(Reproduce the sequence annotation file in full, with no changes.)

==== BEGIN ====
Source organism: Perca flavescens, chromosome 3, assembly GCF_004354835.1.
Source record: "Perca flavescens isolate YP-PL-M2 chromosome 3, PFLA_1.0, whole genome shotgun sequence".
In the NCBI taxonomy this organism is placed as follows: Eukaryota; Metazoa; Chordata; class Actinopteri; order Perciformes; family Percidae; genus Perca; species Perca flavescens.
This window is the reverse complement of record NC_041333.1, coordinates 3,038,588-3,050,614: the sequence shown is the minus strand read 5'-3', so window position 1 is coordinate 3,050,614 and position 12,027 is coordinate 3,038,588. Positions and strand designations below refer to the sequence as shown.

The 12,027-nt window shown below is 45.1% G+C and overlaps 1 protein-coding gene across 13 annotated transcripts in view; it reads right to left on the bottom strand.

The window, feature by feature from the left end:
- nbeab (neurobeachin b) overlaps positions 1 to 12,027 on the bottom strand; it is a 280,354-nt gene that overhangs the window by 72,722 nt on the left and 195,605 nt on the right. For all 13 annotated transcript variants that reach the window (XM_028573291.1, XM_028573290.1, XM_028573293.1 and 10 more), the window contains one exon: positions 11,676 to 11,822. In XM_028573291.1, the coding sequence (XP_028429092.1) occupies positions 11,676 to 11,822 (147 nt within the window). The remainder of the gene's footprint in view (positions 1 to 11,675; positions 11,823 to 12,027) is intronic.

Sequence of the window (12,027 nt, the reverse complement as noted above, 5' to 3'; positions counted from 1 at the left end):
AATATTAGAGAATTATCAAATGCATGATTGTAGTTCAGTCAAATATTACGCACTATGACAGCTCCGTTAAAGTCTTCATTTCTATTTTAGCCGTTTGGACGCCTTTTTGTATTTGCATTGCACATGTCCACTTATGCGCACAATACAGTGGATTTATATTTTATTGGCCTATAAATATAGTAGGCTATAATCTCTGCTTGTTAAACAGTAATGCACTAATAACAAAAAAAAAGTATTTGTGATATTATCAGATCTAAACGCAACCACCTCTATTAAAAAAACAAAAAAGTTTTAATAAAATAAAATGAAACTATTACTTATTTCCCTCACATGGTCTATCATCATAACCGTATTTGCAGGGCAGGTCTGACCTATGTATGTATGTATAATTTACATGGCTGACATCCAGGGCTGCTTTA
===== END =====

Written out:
Source organism: Perca flavescens, chromosome 3, assembly GCF_004354835.1.
Source record: "Perca flavescens isolate YP-PL-M2 chromosome 3, PFLA_1.0, whole genome shotgun sequence".
In the NCBI taxonomy this organism is placed as follows: Eukaryota; Metazoa; Chordata; class Actinopteri; order Perciformes; family Percidae; genus Perca; species Perca flavescens.
This window is the reverse complement of record NC_041333.1, coordinates 3,038,588-3,050,614: the sequence shown is the minus strand read 5'-3', so window position 1 is coordinate 3,050,614 and position 12,027 is coordinate 3,038,588. Positions and strand designations below refer to the sequence as shown.

The 12,027-nt window shown below is 45.1% G+C and overlaps 1 protein-coding gene across 13 annotated transcripts in view; it reads right to left on the bottom strand.

The window, feature by feature from the left end:
- nbeab (neurobeachin b) overlaps positions 1 to 12,027 on the bottom strand; it is a 280,354-nt gene that overhangs the window by 72,722 nt on the left and 195,605 nt on the right. For all 13 annotated transcript variants that reach the window (XM_028573291.1, XM_028573290.1, XM_028573293.1 and 10 more), the window contains one exon: positions 11,676 to 11,822. In XM_028573291.1, the coding sequence (XP_028429092.1) occupies positions 11,676 to 11,822 (147 nt within the window). The remainder of the gene's footprint in view (positions 1 to 11,675; positions 11,823 to 12,027) is intronic.

Sequence of the window (12,027 nt, the reverse complement as noted above, 5' to 3'; positions counted from 1 at the left end):
AATATTAGAGAATTATCAAATGCATGATTGTAGTTCAGTCAAATATTACGCACTATGACAGCTCCGTTAAAGTCTTCATTTCTATTTTAGCCGTTTGGACGCCTTTTTGTATTTGCATTGCACATGTCCACTTATGCGCACAATACAGTGGATTTATATTTTATTGGCCTATAAATATAGTAGGCTATAATCTCTGCTTGTTAAACAGTAATGCACTAATAACAAAAAAAAAGTATTTGTGATATTATCAGATCTAAACGCAACCACCTCTATTAAAAAAACAAAAAAGTTTTAATAAAATAAAATGAAACTATTACTTATTTCCCTCACATGGTCTATCATCATAACCGTATTTGCAGGGCAGGTCTGACCTATGTATGTATGTATAATTTACATGGCTGACATCCAGGGCTGCTTTA